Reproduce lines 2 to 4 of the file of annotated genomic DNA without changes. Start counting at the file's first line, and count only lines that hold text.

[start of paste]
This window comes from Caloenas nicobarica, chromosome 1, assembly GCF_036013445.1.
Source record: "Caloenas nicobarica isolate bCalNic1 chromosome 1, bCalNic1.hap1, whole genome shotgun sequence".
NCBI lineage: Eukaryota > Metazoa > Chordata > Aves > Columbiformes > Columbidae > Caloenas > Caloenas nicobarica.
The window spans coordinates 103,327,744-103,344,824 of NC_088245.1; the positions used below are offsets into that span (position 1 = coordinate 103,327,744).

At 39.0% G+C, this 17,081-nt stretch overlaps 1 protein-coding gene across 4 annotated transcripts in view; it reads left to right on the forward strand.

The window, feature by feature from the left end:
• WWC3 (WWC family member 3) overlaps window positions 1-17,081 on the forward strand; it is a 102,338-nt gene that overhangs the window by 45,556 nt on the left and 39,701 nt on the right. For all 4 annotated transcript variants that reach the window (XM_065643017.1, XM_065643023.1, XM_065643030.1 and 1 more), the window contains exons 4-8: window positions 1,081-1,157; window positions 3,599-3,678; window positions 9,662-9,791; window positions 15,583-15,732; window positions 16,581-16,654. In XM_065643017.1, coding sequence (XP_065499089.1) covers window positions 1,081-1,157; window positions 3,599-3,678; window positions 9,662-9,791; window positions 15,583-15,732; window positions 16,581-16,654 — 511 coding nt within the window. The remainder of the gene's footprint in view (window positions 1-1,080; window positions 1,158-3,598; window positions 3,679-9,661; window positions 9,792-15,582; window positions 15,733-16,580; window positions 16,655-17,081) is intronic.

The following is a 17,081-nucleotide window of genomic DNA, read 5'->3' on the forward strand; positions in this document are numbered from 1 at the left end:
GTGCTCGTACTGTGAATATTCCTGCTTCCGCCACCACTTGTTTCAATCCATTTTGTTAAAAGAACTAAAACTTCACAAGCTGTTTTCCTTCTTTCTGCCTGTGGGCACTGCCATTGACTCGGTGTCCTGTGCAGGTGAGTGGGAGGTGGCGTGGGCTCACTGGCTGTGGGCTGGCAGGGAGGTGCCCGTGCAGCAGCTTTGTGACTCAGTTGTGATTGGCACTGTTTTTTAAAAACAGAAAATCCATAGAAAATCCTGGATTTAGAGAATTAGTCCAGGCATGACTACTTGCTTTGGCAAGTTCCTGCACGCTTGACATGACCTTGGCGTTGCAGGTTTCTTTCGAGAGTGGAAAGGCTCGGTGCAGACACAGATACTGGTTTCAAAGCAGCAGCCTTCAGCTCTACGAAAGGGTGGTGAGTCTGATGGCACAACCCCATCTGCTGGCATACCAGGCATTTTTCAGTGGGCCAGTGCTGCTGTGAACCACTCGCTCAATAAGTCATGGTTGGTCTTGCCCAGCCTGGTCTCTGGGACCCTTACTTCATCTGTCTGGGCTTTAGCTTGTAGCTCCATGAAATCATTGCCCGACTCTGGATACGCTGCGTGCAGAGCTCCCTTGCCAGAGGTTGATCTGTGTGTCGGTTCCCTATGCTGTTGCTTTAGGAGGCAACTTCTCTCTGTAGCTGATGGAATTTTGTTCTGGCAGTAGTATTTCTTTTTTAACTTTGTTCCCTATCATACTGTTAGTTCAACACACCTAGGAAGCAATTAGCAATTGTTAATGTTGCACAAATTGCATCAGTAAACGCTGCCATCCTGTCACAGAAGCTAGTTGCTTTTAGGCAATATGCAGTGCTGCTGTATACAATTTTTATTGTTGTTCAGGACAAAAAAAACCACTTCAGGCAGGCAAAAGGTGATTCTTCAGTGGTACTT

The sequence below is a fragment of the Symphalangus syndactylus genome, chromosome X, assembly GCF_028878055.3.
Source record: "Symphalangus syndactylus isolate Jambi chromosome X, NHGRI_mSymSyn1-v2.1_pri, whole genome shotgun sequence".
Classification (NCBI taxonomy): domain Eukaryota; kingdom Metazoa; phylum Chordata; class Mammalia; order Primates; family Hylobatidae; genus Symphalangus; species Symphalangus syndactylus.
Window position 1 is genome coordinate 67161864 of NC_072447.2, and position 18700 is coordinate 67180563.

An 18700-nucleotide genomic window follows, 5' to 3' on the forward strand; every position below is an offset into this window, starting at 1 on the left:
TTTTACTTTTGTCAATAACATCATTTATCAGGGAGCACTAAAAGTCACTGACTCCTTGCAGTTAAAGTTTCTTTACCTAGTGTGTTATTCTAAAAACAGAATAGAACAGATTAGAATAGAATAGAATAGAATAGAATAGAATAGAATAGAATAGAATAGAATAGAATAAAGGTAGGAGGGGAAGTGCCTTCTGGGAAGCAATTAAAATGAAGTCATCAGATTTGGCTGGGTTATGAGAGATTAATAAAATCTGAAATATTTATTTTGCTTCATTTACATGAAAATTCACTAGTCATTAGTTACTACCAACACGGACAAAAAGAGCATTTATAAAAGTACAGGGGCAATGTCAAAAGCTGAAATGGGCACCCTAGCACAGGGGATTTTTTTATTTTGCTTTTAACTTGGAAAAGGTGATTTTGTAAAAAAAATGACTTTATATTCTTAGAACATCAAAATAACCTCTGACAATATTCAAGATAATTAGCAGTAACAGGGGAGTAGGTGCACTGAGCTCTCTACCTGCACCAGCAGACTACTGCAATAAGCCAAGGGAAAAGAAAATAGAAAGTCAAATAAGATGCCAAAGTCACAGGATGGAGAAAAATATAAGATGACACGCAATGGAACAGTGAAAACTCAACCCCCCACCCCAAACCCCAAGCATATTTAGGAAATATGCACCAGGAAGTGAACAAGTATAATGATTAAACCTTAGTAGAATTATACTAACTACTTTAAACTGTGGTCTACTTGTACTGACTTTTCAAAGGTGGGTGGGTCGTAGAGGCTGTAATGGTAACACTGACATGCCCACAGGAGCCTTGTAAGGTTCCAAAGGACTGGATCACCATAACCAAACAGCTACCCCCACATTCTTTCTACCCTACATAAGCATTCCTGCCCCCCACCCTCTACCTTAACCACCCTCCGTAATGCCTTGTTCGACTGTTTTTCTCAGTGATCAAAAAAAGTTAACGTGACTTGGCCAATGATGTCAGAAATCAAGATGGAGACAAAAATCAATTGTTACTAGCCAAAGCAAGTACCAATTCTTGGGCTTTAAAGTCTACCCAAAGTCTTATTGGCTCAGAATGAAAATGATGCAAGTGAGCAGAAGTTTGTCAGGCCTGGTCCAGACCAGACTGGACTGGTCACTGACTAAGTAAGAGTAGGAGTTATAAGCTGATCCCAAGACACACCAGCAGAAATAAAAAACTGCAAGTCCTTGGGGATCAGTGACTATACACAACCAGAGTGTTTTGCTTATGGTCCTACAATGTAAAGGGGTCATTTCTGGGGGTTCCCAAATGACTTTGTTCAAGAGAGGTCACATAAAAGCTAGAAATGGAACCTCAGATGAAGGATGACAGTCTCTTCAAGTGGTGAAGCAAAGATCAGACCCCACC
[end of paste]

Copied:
Source record: "Caloenas nicobarica isolate bCalNic1 chromosome 1, bCalNic1.hap1, whole genome shotgun sequence".
NCBI lineage: Eukaryota > Metazoa > Chordata > Aves > Columbiformes > Columbidae > Caloenas > Caloenas nicobarica.
The window spans coordinates 103,327,744-103,344,824 of NC_088245.1; the positions used below are offsets into that span (position 1 = coordinate 103,327,744).